Friendship

On the last day of the month the king waited all day to see whether the man would come. The sun was setting and the merchant had not yet returned, so the king ordered that his friend should be brought from prison to have his head cut off. They took him out into the main street, walked him up to the block, forced him to his kness and the sword was at his neck when there suddenly came a noise in the city: “See, the merchant has returned.”

The merchant came and saw his friend about to be slain. He helped him rise from his knees and placed the sword on his own neck, but his friend also took hold of it. The two friends began to argue as one said: “I must die.” Then the other said: “I must die for you!” The king saw that this final deed was more astounding than the earlier one. He and his friends and advisors were greatly amazed. He ordered the sword to be taken away from both of them and pardoned them and rewarded them very much for he had learned a great lesson from them. That “there are friends that one has to his own hurt; but there is a friend that sticks closer than one’s nearest kin.” (Proverbs 18:24). The king stood up and asked them: “I have a request of you, since there is so great love and friendship between you, let me join you as a third. Your friendship is more valuable than all the gold in the royal treasury, besides ‘he who finds a faithful friend finds a treasure’ (ben sira 6:14) ‘” From that day forward they were the king’s companions.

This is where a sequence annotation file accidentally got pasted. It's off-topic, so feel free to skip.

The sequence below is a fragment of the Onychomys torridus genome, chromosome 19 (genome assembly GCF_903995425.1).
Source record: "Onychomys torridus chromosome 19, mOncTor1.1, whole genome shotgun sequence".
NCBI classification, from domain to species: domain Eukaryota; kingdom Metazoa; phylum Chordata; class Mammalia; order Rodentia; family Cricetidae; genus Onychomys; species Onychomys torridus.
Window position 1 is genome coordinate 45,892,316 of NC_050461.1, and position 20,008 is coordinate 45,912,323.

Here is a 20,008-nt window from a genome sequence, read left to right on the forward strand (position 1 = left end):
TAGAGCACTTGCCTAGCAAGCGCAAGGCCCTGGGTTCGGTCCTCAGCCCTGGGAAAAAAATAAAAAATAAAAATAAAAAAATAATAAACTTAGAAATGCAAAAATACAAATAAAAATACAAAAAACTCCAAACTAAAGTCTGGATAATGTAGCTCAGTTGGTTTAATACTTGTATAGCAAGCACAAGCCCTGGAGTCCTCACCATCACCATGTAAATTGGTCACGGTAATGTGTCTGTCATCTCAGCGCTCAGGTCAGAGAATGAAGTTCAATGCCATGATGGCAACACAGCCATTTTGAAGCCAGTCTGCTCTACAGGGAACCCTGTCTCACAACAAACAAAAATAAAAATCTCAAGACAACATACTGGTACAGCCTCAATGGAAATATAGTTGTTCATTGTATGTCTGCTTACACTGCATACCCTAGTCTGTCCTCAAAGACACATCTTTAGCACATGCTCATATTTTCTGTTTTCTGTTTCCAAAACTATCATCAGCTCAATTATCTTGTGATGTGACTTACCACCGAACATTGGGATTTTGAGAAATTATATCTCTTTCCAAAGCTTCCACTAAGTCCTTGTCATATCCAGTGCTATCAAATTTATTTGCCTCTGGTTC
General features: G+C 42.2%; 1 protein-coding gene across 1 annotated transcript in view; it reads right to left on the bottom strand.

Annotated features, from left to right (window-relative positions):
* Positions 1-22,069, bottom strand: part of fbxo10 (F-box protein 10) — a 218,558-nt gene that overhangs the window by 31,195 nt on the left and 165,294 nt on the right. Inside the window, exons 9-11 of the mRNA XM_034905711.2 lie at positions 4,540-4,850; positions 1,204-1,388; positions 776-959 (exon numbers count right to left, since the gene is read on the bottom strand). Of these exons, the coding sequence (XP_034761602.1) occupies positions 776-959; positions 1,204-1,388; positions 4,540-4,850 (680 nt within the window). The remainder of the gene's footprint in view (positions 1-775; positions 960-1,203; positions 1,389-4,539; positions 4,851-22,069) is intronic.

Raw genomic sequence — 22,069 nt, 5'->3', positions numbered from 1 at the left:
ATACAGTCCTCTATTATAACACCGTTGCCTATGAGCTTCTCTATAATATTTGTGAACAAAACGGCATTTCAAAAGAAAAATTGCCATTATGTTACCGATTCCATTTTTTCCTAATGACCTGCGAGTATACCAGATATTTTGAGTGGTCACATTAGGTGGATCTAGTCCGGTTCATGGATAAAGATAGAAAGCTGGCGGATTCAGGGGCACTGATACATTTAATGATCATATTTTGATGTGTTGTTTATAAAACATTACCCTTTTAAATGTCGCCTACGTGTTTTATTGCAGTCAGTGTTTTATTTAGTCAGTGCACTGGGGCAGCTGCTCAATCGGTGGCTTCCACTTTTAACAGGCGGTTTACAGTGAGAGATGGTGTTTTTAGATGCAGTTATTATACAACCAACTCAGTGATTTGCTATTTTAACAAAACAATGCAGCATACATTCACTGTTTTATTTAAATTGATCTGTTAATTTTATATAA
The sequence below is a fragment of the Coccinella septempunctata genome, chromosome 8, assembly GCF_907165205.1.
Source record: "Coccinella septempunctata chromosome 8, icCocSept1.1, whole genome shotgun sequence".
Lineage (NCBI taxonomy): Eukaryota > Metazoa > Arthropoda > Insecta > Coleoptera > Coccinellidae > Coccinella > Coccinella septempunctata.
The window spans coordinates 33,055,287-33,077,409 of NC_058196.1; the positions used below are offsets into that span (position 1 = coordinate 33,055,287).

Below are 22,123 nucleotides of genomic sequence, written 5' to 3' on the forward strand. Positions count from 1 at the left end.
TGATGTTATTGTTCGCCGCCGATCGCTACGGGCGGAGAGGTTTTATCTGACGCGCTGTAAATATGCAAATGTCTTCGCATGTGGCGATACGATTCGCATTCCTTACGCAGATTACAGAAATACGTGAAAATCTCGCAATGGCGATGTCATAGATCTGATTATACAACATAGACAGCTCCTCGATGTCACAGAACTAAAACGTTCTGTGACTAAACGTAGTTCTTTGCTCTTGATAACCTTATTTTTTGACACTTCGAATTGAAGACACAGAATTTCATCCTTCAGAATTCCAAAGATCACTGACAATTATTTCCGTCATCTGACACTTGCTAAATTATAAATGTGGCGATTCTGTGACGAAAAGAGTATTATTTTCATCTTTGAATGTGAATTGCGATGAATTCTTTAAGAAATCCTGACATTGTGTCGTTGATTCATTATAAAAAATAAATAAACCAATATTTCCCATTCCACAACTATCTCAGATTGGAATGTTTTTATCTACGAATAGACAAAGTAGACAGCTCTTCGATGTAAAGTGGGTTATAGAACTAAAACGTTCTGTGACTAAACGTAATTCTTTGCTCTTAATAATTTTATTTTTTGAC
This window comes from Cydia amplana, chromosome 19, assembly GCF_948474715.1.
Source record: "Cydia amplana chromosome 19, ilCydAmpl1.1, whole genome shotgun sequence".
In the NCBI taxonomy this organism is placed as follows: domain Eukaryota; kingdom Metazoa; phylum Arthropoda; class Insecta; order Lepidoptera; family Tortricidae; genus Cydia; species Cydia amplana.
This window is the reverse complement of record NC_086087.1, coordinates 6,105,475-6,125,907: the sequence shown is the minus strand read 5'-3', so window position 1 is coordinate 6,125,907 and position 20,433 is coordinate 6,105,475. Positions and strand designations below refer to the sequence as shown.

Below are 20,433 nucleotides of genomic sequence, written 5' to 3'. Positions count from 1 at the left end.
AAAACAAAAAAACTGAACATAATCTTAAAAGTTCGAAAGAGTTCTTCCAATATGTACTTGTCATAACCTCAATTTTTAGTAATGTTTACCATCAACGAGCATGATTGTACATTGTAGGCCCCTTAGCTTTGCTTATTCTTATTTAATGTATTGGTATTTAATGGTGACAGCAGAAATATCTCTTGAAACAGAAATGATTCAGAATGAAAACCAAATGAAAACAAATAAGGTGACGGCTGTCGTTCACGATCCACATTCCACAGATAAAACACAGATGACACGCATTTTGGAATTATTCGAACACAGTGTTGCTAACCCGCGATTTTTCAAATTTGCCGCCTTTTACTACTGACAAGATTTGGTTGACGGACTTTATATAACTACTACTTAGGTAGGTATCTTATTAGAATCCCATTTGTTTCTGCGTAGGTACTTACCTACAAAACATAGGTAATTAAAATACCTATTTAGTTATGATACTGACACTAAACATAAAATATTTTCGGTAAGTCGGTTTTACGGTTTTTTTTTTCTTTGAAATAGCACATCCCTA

And it was in this spirit that our sages of blessed memory said in Pirke Avos (1.6): “Acquire yourself a friend.”

May all your tales end with Shalom (peace)

Click here for more storytelling resources 

 Tell it to your children, and let your children tell it to their children, and their children to the next generation. (Joel 1:3)

If the stories are not shared they will be lost.

Please share this story with family and friends and let us know what you think or feel about the stories in a comment or two. Like us on Facebook  or tweet us on Twitter

 Please share this story with others

 The rabbi has tried to add at least one or two new stories each week, with the hope of strengthening faith and understanding through the many readers and communities.  Due to rising expenses and the need to work longer hours and harder, his stories have become less frequent. 

What was originally started as a way to share old and forgotten tales of faith costing almost nothing and representing a few hours a week of time commitment evolved into a project demanding a lot of time and expense.  The highest cost is the time cost – working on this site many hours a week. This is all very good, and we’re delighted at the steady growth in popularity of the Story Tour Blog, but please don’t let us become victims of our own ‘success’! 

No income from the Story Tour Blog has been realized, but expenses have grown such as web-hosting, software and other web-based development costs. Our goal is to raise $2500.00 which would allow us to improve the Story Tour Blog.  If you feel you’ve received some value, or would like to help support the site’s ongoing presence, please share.  Any donation would be much appreciated and will help to keep the site online and growing.